Figure 13.

(a) The top-view schematic diagram of the silicon microring modulator and (b) the schematic diagram of the P-N silicon waveguide.


4. UWB-over-fiber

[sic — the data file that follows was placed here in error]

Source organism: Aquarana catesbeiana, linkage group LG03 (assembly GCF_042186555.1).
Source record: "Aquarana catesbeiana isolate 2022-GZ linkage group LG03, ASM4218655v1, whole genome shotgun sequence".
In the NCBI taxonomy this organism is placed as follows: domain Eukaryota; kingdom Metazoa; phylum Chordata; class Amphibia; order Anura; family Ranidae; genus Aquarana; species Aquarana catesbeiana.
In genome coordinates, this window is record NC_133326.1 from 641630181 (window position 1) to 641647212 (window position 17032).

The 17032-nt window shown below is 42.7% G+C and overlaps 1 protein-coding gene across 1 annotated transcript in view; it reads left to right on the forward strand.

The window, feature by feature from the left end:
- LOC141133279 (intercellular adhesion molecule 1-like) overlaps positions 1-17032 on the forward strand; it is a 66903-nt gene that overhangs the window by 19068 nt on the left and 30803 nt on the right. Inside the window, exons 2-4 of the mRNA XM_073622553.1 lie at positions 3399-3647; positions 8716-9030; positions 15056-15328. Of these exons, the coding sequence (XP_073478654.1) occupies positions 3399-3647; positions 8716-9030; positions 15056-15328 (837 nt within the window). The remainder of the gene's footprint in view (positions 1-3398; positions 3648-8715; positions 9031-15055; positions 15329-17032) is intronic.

UWB-over-fiber (UWBoF) has been proposed to effectively distribute UWB-IR signals while keeping the wireless transmission within tens of meters range. For such optical distribution, it can be more cost-effective to implement the generation and distribution of UWB-IR in optical domain, thus avoiding the need for multiple electrical to optical to electrical conversions. An interesting idea is to integrate the UWB signal distribution networks into the existed access networks. By sharing the same fiber, optical UWB-IR and wired downstream signal coexist in the access fiber networks. The fiber to the home brings the wireless UWB signal to the home as well. There are many UWBoF architectures discussed in the literatures. Among those access network solutions, wavelength division multiplexed-passive optical network (WDM-PON) is one of the most promising systems as it has extremely large data capacity. Though it has not been commercialized yet due to the cost issues, it has a bright future since it can fully utilize the nearly infinite optical bandwidth. Here, we introduce a hybrid solution of UWB-IR wireless service that is integrated with a WDM-PON. It provides a wired baseband data service and a UWB-IR signal distributed from the other remote antenna unit (RAU).